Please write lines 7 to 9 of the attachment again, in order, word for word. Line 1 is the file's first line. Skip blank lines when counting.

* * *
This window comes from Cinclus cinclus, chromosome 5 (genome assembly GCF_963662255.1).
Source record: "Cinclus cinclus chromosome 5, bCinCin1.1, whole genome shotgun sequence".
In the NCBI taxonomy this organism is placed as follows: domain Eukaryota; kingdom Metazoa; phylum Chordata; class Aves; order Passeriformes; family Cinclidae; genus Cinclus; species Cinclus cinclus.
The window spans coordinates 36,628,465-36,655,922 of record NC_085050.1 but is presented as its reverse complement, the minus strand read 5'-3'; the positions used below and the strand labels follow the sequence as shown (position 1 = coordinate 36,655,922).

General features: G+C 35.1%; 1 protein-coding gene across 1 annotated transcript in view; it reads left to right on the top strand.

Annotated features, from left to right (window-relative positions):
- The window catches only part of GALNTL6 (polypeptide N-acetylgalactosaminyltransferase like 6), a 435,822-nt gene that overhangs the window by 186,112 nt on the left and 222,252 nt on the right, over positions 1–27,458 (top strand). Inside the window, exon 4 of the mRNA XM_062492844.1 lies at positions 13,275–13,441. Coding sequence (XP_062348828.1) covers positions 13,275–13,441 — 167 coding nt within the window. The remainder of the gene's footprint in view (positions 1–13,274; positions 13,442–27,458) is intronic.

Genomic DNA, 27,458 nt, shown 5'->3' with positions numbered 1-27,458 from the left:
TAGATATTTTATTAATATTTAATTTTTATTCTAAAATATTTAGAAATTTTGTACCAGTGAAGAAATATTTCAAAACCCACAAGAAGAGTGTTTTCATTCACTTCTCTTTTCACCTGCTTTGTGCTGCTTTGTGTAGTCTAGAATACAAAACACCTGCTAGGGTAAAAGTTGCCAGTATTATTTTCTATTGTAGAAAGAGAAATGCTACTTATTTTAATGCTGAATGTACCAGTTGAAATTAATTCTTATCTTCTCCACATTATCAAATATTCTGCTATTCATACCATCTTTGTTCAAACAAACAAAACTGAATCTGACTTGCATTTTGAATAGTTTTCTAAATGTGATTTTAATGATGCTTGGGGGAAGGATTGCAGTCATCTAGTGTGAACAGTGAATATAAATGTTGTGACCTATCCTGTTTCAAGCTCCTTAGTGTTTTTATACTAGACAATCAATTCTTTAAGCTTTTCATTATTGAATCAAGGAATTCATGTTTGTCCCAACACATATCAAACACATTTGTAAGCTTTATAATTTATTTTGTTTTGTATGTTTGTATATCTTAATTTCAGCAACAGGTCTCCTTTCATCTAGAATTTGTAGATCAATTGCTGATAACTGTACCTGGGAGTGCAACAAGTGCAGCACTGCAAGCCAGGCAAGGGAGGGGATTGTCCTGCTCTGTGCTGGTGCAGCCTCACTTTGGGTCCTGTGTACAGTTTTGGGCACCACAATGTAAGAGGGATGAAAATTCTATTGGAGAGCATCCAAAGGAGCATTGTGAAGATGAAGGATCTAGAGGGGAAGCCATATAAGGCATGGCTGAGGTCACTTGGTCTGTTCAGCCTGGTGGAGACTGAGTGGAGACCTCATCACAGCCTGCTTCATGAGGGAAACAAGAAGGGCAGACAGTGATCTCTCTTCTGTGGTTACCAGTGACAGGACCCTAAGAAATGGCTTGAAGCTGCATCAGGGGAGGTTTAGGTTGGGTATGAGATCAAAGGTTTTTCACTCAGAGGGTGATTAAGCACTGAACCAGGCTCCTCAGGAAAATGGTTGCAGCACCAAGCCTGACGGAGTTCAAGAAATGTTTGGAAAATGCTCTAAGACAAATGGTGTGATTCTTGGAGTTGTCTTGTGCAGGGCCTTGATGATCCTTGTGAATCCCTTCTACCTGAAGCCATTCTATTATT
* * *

- The window catches only part of GALNTL6 (polypeptide N-acetylgalactosaminyltransferase like 6), a 435,822-nt gene that overhangs the window by 186,112 nt on the left and 222,252 nt on the right, over positions 1–27,458 (top strand). Inside the window, exon 4 of the mRNA XM_062492844.1 lies at positions 13,275–13,441. Coding sequence (XP_062348828.1) covers positions 13,275–13,441 — 167 coding nt within the window. The remainder of the gene's footprint in view (positions 1–13,274; positions 13,442–27,458) is intronic.

Genomic DNA, 27,458 nt, shown 5'->3' with positions numbered 1-27,458 from the left:
TAGATATTTTATTAATATTTAATTTTTATTCTAAAATATTTAGAAATTTTGTACCAGTGAAGAAATATTTCAAAACCCACAAGAAGAGTGTTTTCATTCACTTCTCTTTTCACCTGCTTTGTGCTGCTTTGTGTAGTCTAGAATACAAAACACCTGCTAGGGTAAAAGTTGCCAGTATTATTTTCTATTGTAGAAAGAGAAATGCTACTTATTTTAATGCTGAATGTACCAGTTGAAATTAATTCTTATCTTCTCCACATTATCAAATATTCTGCTATTCATACCATCTTTGTTCAAACAAACAAAACTGAATCTGACTTGCATTTTGAATAGTTTTCTAAATGTGATTTTAATGATGCTTGGGGGAAGGATTGCAGTCATCTAGTGTGAACAGTGAATATAAATGTTGTGACCTATCCTGTTTCAAGCTCCTTAGTGTTTTTATACTAGACAATCAATTCTTTAAGCTTTTCATTATTGAATCAAGGAATTCATGTTTGTCCCAACACATATCAAACACATTTGTAAGCTTTATAATTTATTTTGTTTTGTATGTTTGTATATCTTAATTTCAGCAACAGGTCTCCTTTCATCTAGAATTTGTAGATCAATTGCTGATAACTGTACCTGGGAGTGCAACAAGTGCAGCACTGCAAGCCAGGCAAGGGAGGGGATTGTCCTGCTCTGTGCTGGTGCAGCCTCACTTTGGGTCCTGTGTACAGTTTTGGGCACCACAATGTAAGAGGGATGAAAATTCTATTGGAGAGCATCCAAAGGAGCATTGTGAAGATGAAGGATCTAGAGGGGAAGCCATATAAGGCATGGCTGAGGTCACTTGGTCTGTTCAGCCTGGTGGAGACTGAGTGGAGACCTCATCACAGCCTGCTTCATGAGGGAAACAAGAAGGGCAGACAGTGATCTCTCTTCTGTGGTTACCAGTGACAGGACCCTAAGAAATGGCTTGAAGCTGCATCAGGGGAGGTTTAGGTTGGGTATGAGATCAAAGGTTTTTCACTCAGAGGGTGATTAAGCACTGAACCAGGCTCCTCAGGAAAATGGTTGCAGCACCAAGCCTGACGGAGTTCAAGAAATGTTTGGAAAATGCTCTAAGACAAATGGTGTGATTCTTGGAGTTGTCTTGTGCAGGGCCTTGATGATCCTTGTGAATCCCTTCTACCTGAAGCCATTCTATTATT